The Manchester Contemporary opens with a VIP Preview at 17:00 on Friday 12 October while public days take place on Saturday 13 October from 10:00 to 18:00 and on Sunday 14 October from 10:00 to 17:00.
Weekend tickets are £5 each and VIP preview night tickets are £12. Tickets are available now at themanchestercontemporary.co.u k
Art Across – ‘Seventeen Artists‘* at The Portico Library
* – who just happen to be women
Sofonisba Anguissola, Self-portrait at the easel, c. 1556
When 1st, 15th, 22nd and 29th, September 2018, 11.30am-1.30pm
Since the radical Do Women Have To Be Naked To Get Into the Met. Museum? (1989) by the Guerrilla Girls, the art world has been facing an increasing movement of challenging its predominantly male structure. It is impossible to modify retrospectively the canon that has ruled for centuries, made up almost exclusively of male artists; what we can do, instead, is use our modern consciousness to change our own perspective, to discover, welcome and recognise those artists whose contribution to the History of Art has been so far overlooked, or comparatively so, arguably and at least partly due to the fact that they were women.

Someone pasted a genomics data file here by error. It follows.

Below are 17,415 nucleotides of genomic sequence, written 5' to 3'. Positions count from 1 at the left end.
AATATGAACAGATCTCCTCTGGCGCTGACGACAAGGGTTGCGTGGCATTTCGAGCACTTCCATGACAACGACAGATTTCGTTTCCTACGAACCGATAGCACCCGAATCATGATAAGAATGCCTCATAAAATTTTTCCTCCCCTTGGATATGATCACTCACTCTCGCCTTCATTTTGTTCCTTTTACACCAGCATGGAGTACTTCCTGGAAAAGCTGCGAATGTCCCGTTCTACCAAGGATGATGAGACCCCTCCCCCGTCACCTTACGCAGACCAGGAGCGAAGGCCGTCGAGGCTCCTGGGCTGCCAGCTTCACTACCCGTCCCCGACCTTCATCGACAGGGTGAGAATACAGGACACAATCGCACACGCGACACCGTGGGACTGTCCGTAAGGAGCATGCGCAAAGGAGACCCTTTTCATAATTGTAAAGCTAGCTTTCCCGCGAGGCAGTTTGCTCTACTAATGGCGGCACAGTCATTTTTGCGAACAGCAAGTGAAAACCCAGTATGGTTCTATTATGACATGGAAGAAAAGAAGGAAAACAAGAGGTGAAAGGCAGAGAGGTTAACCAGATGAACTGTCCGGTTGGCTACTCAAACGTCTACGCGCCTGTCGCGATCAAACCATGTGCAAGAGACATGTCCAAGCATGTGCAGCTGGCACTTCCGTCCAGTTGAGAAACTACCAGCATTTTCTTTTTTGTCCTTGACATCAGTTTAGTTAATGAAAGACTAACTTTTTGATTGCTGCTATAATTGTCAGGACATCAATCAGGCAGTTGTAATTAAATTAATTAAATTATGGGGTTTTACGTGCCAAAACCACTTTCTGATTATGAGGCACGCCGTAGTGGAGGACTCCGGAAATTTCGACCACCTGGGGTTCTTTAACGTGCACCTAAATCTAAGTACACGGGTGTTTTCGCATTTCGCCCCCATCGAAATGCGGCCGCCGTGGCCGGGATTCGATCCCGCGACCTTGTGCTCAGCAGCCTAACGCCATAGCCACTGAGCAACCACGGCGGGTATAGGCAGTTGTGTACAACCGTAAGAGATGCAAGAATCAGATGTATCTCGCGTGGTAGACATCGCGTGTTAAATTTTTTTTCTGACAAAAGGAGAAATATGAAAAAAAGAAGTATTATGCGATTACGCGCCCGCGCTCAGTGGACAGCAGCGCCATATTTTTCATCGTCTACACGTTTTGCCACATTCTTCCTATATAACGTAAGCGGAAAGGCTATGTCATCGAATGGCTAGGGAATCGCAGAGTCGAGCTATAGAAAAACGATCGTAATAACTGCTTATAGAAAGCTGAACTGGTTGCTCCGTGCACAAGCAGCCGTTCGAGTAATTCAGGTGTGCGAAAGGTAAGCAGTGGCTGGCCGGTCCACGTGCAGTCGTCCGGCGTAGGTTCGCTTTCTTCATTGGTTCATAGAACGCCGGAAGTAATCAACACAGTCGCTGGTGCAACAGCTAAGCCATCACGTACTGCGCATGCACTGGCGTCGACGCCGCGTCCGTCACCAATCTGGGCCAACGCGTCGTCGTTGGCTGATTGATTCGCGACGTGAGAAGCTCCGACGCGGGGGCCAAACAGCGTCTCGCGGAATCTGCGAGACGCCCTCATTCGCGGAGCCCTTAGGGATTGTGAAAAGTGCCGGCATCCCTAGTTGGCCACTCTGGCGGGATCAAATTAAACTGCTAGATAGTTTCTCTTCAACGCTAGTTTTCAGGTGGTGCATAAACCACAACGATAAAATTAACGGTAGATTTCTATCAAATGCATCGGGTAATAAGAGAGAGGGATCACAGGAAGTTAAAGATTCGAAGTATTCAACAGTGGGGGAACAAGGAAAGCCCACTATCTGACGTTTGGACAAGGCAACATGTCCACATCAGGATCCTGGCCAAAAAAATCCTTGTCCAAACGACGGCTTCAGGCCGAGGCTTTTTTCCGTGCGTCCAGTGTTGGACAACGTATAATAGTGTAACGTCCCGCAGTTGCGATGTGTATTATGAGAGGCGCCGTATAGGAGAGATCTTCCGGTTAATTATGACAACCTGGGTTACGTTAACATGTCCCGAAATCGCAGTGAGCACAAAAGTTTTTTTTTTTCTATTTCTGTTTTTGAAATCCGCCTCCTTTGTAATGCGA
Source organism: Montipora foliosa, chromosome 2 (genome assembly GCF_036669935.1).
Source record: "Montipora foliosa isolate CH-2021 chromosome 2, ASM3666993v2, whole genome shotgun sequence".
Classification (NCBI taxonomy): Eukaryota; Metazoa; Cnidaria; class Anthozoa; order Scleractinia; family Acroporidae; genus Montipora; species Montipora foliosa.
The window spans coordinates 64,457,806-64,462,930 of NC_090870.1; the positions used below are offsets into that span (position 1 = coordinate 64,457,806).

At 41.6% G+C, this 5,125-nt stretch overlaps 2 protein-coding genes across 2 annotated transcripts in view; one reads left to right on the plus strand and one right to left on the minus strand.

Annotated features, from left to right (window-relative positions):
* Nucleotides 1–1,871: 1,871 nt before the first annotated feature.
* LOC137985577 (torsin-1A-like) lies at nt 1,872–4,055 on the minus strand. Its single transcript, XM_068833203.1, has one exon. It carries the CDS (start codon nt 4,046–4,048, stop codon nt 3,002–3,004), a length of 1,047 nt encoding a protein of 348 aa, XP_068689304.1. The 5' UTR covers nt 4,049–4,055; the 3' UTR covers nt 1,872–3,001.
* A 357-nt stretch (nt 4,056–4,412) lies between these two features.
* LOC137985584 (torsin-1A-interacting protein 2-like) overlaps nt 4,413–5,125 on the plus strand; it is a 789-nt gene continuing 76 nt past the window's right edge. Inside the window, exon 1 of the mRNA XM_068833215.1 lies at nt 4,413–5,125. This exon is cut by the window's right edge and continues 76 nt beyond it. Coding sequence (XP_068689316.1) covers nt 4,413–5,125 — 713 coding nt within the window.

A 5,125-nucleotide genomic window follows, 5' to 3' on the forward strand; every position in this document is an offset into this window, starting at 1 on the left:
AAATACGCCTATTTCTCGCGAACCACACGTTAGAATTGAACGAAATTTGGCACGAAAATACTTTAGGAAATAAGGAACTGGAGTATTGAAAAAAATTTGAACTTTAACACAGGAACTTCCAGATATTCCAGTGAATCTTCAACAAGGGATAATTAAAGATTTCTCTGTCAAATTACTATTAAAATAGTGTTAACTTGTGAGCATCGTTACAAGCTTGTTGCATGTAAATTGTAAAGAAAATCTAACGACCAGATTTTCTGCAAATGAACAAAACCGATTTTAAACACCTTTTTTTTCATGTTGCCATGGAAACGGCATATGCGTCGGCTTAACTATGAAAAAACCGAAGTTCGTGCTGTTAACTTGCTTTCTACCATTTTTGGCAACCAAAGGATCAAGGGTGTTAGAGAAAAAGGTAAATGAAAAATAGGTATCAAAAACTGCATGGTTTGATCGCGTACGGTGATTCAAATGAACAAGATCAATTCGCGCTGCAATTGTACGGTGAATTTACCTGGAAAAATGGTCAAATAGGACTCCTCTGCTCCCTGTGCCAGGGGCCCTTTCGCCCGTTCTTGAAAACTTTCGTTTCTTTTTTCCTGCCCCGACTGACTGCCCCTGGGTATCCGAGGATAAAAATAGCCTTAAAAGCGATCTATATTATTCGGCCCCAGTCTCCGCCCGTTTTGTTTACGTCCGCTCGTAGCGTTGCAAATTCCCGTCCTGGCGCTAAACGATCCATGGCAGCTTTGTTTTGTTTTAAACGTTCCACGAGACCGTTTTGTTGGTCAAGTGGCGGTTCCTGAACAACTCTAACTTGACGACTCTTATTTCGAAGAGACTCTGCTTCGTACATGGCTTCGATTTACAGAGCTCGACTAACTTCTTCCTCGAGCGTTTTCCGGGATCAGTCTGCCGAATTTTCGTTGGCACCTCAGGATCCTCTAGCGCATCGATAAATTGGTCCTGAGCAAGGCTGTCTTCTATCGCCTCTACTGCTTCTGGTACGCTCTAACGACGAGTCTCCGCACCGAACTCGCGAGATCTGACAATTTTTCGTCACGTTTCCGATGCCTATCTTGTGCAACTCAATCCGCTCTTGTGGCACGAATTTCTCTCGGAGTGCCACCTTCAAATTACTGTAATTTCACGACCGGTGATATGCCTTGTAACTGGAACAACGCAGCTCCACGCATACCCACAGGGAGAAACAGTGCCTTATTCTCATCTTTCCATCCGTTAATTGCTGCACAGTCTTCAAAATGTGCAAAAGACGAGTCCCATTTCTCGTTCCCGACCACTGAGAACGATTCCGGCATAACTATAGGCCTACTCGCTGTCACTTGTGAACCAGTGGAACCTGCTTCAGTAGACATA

This series will present seventeen artistic personalities, selecting some examples from different centuries: we will look at their lives and their art, put them into context and, as a result of the analysis of their biographies, we will acknowledge how their identity as female artists affected their careers, their work and their role for the following generations.
The project has emerged from the combination between Sara’s research and that of contemporary artist Jane Fairhurst. The sessions will be led by Sara, while Jane will informally add her point of view as an artist, opening up to moments of conversation throughout some of the sessions; she will then present her work in the final part of the last session.
Tickets £13 per session
- 1st September: Hildegard of Bingen (1098-1179), Sofonisba Anguissola (c.1535-1625), Artemisia Gentileschi (1593-1652), Judith Leyster (1609-1660)
- 15th September: Maria Sibylla Merian (1647-1717), Luisa Ignacia Roldan (1652-1706), Rachel Ruysch (1664-1750), Rosalba Carriera (1675-1757)
- 22nd September: Angelica Kauffman (1741-1807), Élizabeth Vigée-LeBrun (1755-1842), Rosa Bonheur (1822-1899), Elizabeth Thompson (1846-1933)
- 29th September: Berthe Morisot (1841-1895), Mary Cassatt (1844-1926), Edmonia Lewis (c. 1844-after 1911), Louise Bourgeois (1911-2010), and Jane Fairhurst (b. 1953)